Men experience more heart attacks compared to women, but women are less likely to survive. Here’s why heart attacks are the number one killer of women.

Heart Attack Stats

One woman dies from a heart attack every minute, and only 44% of women recognize that heart disease is their greatest health threat.

Why Women Are More Likely to Die from a Heart Attack


  • Women minimize their symptoms and delay seeking medical attention.

2) AGE:

  • Men tend to experience heart attacks at a younger age (age 65) compared to women (age 72).
  • Women are older and often have other medical conditions. Some women go undiagnosed for so long that by the time their disease is confirmed, they are older, sicker, and at higher risk for complications from invasive treatments making them more likely to die from a heart attack than men.


  • Women tend to experience “atypical” symptoms.

Women’s Early Warning Symptoms

Symptoms often appear more than one month prior to a heart attack. The most frequent symptoms are:

  • Unusual fatigue (71%) that may even feel like the onset of the flu; unexplained weakness
  • Difficulty sleeping (48%)
  • Shortness of breath (42%)
  • Chest discomfort (30%); No chest pain* (43%)
  • Indigestion
  • Anxiety

A Circulation study showed that 43% of women do NOT experience acute chest pain at all during a heart attack, which is a hallmark sign in men.

Women’s Major Symptoms During a Heart Attack

Women aged 55 and younger are seven times more likely to be misdiagnosed in the ER and sent home in mid-heart attack compared to men — especially if their complaint is indigestion or extreme fatigue.

  • Shortness of breath (58%)
  • Weakness (55%)
  • Fatigue (43%)
  • Dizziness
  • Back pain
  • Upper abdominal pressure or discomfort (like indigestion), nausea or vomiting
  • Cold, clammy skin
  • Lower chest discomfort (not necessarily ‘pain’)

Risk Factors for Heart Attacks

Unlike men who have traditional risk factors for having a heart attack (e.g., high blood pressure, diabetes, and smoking), women seem to have a sex-specific family history tied to their risk.

A University of Oxford vascular study found that a woman who has a mother who had a stroke has a higher risk of having a heart attack as well as a stroke.

Parents’ stroke history does not help predict where dangerous plaques build up in the coronary arteries, but instead, it seems to influence the general tendency to form clots.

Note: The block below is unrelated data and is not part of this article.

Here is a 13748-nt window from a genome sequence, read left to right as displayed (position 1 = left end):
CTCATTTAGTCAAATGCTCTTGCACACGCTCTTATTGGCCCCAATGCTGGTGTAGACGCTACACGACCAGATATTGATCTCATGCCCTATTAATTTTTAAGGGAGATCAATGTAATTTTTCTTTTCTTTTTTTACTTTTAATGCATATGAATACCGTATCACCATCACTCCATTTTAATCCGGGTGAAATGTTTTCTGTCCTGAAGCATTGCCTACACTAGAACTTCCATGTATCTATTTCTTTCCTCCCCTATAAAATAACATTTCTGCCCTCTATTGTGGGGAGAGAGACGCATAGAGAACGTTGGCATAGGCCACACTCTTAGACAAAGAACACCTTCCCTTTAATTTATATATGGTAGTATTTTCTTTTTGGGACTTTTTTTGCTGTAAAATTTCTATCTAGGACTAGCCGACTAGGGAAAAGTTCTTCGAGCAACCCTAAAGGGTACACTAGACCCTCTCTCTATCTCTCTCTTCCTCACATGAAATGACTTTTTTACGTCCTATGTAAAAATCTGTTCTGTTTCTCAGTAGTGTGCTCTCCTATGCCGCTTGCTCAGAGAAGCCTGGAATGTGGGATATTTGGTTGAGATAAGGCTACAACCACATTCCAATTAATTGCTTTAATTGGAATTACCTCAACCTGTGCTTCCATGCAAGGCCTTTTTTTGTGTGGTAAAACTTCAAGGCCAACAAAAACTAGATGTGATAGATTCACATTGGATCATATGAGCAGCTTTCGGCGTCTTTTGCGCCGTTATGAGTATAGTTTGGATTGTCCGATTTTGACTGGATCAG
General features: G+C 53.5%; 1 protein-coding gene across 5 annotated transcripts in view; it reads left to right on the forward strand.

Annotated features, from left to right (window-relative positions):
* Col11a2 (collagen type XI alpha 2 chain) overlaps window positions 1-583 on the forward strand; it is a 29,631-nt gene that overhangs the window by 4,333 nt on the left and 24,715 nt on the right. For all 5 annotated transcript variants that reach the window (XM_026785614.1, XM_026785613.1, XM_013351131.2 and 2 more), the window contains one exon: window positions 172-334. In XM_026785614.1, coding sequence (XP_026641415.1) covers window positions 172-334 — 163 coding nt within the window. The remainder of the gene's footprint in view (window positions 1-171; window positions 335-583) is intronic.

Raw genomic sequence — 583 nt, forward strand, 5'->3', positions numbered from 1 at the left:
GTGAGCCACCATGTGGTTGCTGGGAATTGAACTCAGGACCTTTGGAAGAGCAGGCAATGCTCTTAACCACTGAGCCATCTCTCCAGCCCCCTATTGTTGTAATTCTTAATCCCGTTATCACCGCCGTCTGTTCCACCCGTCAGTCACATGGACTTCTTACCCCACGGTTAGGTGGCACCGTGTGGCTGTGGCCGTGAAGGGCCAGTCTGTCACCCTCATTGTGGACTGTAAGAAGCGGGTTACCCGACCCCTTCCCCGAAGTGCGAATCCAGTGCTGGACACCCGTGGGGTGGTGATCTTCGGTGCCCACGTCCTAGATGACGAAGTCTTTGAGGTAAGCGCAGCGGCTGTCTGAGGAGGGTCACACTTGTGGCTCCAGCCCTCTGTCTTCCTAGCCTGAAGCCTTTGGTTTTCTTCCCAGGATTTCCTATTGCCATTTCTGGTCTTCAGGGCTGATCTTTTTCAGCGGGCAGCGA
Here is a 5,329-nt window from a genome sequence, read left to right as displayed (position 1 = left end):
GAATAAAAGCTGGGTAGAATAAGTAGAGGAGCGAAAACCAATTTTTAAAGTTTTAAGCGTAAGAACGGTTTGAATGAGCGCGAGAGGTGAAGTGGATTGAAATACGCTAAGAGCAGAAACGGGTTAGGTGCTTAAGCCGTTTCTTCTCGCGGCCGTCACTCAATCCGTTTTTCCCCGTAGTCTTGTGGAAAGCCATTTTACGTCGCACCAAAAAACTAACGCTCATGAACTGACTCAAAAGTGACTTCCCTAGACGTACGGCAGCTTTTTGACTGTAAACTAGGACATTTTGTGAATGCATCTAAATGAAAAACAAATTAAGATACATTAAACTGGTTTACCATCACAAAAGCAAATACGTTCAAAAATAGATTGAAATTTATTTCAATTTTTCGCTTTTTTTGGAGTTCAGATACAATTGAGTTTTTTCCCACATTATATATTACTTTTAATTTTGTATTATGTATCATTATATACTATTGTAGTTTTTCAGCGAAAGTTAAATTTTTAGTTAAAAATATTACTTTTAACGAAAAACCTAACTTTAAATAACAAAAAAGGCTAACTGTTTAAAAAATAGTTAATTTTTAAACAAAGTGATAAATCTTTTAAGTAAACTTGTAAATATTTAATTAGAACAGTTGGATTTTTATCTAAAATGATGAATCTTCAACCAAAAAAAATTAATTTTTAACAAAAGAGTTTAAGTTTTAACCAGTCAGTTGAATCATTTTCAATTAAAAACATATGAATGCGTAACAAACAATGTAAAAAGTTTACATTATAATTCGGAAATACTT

90-Minute Countdown to Heart Attack Survival

To prevent extensive irreversible heart damage or death, the time from the initial assessment and diagnosis (such as by paramedics per ECG) to opening up the blocked vessel should be no more than 90 minutes.

On average, women wait 54 hours to get medical attention, in contrast to men who wait 16 hours on average.

That’s because men are often urged by their wives to go to the Emergency Room when they complain of chest pain or other classic heart attack symptoms.

Cardiac tissue dies from an insufficient supply of blood. Every minute you wait in getting medical attention can result in more irreversible damage (tissue death) to the heart.

Time is Tissue!

What to Do

  • Never drive to the hospital if you or the victim has heart attack symptoms. When having a heart attack, the victim can go into full cardiac arrest enroute to the hospital.
  1. Call 911 immediately at the first symptom. The longer you wait, the longer the heart attack continues, and the more damage is done. (The paramedics communicate with the hospital. If the hospital’s catherization lab is in use, the paramedics can re-route to another hospital.
  1. After calling 911, stop the heart attack (what to do before the paramedics arrive). Get the FREE e-Guide, How to Stop a Heart Attack.

Karen’s Fit Tip: Don’t dismiss symptoms as something minor or try to ‘tough it out’. Know the symptoms, know your risk factors, and pass this information on to women you know.

Karen Owoc

Karen Owoc is a certified Clinical Exercise Physiologist specializing in cardiopulmonary rehabilitation and lifestyle medicine. Her science-based approach to longevity, nutrition, and muscle health has made her the go-to source for health seekers and medical professionals alike. Karen's best-selling book on functional longevity, "Athletes in Aprons: The Nutrition Playbook to Break 100", and her transformative perspective have mended many minds, hearts, and spirits.

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